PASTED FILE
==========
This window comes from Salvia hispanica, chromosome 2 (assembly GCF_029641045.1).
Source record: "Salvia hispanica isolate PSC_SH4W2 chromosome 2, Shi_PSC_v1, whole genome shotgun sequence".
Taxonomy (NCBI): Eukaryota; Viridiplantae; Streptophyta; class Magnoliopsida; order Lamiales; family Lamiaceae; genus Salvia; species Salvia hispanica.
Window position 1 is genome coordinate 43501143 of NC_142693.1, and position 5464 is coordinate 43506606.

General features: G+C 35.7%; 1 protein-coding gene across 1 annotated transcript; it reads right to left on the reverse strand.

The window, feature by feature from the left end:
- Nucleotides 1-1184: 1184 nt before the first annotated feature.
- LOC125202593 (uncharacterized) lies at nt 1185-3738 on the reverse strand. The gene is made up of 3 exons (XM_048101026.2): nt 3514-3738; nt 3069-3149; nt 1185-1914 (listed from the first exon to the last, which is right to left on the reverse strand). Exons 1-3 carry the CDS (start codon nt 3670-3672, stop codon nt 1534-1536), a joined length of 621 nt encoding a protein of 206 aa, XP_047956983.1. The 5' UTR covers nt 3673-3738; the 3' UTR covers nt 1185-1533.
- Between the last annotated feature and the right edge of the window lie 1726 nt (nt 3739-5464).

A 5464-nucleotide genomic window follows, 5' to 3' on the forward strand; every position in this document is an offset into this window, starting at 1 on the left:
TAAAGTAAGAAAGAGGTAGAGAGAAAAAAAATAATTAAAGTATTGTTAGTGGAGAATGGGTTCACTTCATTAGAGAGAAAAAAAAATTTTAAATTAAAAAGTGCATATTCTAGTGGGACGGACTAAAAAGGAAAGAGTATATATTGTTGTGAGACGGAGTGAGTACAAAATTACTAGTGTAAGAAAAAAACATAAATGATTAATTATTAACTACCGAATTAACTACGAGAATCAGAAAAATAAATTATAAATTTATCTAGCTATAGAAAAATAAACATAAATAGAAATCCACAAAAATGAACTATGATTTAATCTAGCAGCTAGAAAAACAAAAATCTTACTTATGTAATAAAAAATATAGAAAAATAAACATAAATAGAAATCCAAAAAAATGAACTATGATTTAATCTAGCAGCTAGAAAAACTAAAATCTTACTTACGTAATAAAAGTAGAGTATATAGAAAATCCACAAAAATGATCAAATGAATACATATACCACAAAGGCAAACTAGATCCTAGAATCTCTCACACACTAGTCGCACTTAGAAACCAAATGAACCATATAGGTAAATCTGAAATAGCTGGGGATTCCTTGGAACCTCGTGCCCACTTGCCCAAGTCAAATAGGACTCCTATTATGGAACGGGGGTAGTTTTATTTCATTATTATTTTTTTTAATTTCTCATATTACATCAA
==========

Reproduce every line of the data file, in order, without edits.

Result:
This window comes from Salvia hispanica, chromosome 2 (assembly GCF_029641045.1).
Source record: "Salvia hispanica isolate PSC_SH4W2 chromosome 2, Shi_PSC_v1, whole genome shotgun sequence".
Taxonomy (NCBI): Eukaryota; Viridiplantae; Streptophyta; class Magnoliopsida; order Lamiales; family Lamiaceae; genus Salvia; species Salvia hispanica.
Window position 1 is genome coordinate 43501143 of NC_142693.1, and position 5464 is coordinate 43506606.

General features: G+C 35.7%; 1 protein-coding gene across 1 annotated transcript; it reads right to left on the reverse strand.

The window, feature by feature from the left end:
- Nucleotides 1-1184: 1184 nt before the first annotated feature.
- LOC125202593 (uncharacterized) lies at nt 1185-3738 on the reverse strand. The gene is made up of 3 exons (XM_048101026.2): nt 3514-3738; nt 3069-3149; nt 1185-1914 (listed from the first exon to the last, which is right to left on the reverse strand). Exons 1-3 carry the CDS (start codon nt 3670-3672, stop codon nt 1534-1536), a joined length of 621 nt encoding a protein of 206 aa, XP_047956983.1. The 5' UTR covers nt 3673-3738; the 3' UTR covers nt 1185-1533.
- Between the last annotated feature and the right edge of the window lie 1726 nt (nt 3739-5464).

A 5464-nucleotide genomic window follows, 5' to 3' on the forward strand; every position in this document is an offset into this window, starting at 1 on the left:
TAAAGTAAGAAAGAGGTAGAGAGAAAAAAAATAATTAAAGTATTGTTAGTGGAGAATGGGTTCACTTCATTAGAGAGAAAAAAAAATTTTAAATTAAAAAGTGCATATTCTAGTGGGACGGACTAAAAAGGAAAGAGTATATATTGTTGTGAGACGGAGTGAGTACAAAATTACTAGTGTAAGAAAAAAACATAAATGATTAATTATTAACTACCGAATTAACTACGAGAATCAGAAAAATAAATTATAAATTTATCTAGCTATAGAAAAATAAACATAAATAGAAATCCACAAAAATGAACTATGATTTAATCTAGCAGCTAGAAAAACAAAAATCTTACTTATGTAATAAAAAATATAGAAAAATAAACATAAATAGAAATCCAAAAAAATGAACTATGATTTAATCTAGCAGCTAGAAAAACTAAAATCTTACTTACGTAATAAAAGTAGAGTATATAGAAAATCCACAAAAATGATCAAATGAATACATATACCACAAAGGCAAACTAGATCCTAGAATCTCTCACACACTAGTCGCACTTAGAAACCAAATGAACCATATAGGTAAATCTGAAATAGCTGGGGATTCCTTGGAACCTCGTGCCCACTTGCCCAAGTCAAATAGGACTCCTATTATGGAACGGGGGTAGTTTTATTTCATTATTATTTTTTTTAATTTCTCATATTACATCAA